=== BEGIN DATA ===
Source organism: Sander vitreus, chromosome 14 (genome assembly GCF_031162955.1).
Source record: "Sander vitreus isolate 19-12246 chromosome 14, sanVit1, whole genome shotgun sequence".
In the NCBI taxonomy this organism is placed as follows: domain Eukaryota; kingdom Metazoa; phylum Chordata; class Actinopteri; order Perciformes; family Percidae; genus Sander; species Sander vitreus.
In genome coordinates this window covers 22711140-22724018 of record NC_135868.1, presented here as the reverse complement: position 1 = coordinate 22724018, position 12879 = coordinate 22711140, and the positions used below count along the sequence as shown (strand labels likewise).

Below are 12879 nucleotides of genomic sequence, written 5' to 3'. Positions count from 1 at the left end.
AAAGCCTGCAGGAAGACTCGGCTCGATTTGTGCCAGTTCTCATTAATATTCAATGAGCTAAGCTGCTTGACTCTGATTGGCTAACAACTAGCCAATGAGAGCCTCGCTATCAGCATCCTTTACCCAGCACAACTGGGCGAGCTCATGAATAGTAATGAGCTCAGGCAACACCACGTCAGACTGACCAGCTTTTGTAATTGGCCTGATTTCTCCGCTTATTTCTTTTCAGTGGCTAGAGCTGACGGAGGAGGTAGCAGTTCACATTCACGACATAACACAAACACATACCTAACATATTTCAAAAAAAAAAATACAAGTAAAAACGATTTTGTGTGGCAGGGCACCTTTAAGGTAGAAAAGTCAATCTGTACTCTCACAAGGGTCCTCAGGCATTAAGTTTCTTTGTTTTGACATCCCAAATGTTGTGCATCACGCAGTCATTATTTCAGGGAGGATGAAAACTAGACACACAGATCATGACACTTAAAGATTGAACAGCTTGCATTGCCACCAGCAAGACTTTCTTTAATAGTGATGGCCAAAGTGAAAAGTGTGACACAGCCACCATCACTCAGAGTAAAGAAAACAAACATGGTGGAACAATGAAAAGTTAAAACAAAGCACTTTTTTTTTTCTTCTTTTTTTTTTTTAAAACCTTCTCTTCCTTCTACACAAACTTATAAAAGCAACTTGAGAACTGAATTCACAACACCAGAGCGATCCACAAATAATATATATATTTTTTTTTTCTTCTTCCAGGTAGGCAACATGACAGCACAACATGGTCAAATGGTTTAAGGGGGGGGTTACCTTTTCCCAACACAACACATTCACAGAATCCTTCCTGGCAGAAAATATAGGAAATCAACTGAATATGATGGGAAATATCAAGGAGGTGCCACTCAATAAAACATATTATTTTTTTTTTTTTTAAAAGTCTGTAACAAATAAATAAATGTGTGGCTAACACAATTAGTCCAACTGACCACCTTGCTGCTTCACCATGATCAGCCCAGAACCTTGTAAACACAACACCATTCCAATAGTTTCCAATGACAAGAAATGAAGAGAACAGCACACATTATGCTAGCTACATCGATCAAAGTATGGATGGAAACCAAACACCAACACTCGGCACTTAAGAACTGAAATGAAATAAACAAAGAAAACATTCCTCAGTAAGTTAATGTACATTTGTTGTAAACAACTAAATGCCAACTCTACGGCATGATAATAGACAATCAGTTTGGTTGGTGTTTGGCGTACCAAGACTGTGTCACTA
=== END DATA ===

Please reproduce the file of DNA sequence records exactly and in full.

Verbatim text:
Source organism: Sander vitreus, chromosome 14 (genome assembly GCF_031162955.1).
Source record: "Sander vitreus isolate 19-12246 chromosome 14, sanVit1, whole genome shotgun sequence".
In the NCBI taxonomy this organism is placed as follows: domain Eukaryota; kingdom Metazoa; phylum Chordata; class Actinopteri; order Perciformes; family Percidae; genus Sander; species Sander vitreus.
In genome coordinates this window covers 22711140-22724018 of record NC_135868.1, presented here as the reverse complement: position 1 = coordinate 22724018, position 12879 = coordinate 22711140, and the positions used below count along the sequence as shown (strand labels likewise).

Below are 12879 nucleotides of genomic sequence, written 5' to 3'. Positions count from 1 at the left end.
AAAGCCTGCAGGAAGACTCGGCTCGATTTGTGCCAGTTCTCATTAATATTCAATGAGCTAAGCTGCTTGACTCTGATTGGCTAACAACTAGCCAATGAGAGCCTCGCTATCAGCATCCTTTACCCAGCACAACTGGGCGAGCTCATGAATAGTAATGAGCTCAGGCAACACCACGTCAGACTGACCAGCTTTTGTAATTGGCCTGATTTCTCCGCTTATTTCTTTTCAGTGGCTAGAGCTGACGGAGGAGGTAGCAGTTCACATTCACGACATAACACAAACACATACCTAACATATTTCAAAAAAAAAAATACAAGTAAAAACGATTTTGTGTGGCAGGGCACCTTTAAGGTAGAAAAGTCAATCTGTACTCTCACAAGGGTCCTCAGGCATTAAGTTTCTTTGTTTTGACATCCCAAATGTTGTGCATCACGCAGTCATTATTTCAGGGAGGATGAAAACTAGACACACAGATCATGACACTTAAAGATTGAACAGCTTGCATTGCCACCAGCAAGACTTTCTTTAATAGTGATGGCCAAAGTGAAAAGTGTGACACAGCCACCATCACTCAGAGTAAAGAAAACAAACATGGTGGAACAATGAAAAGTTAAAACAAAGCACTTTTTTTTTTCTTCTTTTTTTTTTTTAAAACCTTCTCTTCCTTCTACACAAACTTATAAAAGCAACTTGAGAACTGAATTCACAACACCAGAGCGATCCACAAATAATATATATATTTTTTTTTTCTTCTTCCAGGTAGGCAACATGACAGCACAACATGGTCAAATGGTTTAAGGGGGGGGTTACCTTTTCCCAACACAACACATTCACAGAATCCTTCCTGGCAGAAAATATAGGAAATCAACTGAATATGATGGGAAATATCAAGGAGGTGCCACTCAATAAAACATATTATTTTTTTTTTTTTTAAAAGTCTGTAACAAATAAATAAATGTGTGGCTAACACAATTAGTCCAACTGACCACCTTGCTGCTTCACCATGATCAGCCCAGAACCTTGTAAACACAACACCATTCCAATAGTTTCCAATGACAAGAAATGAAGAGAACAGCACACATTATGCTAGCTACATCGATCAAAGTATGGATGGAAACCAAACACCAACACTCGGCACTTAAGAACTGAAATGAAATAAACAAAGAAAACATTCCTCAGTAAGTTAATGTACATTTGTTGTAAACAACTAAATGCCAACTCTACGGCATGATAATAGACAATCAGTTTGGTTGGTGTTTGGCGTACCAAGACTGTGTCACTA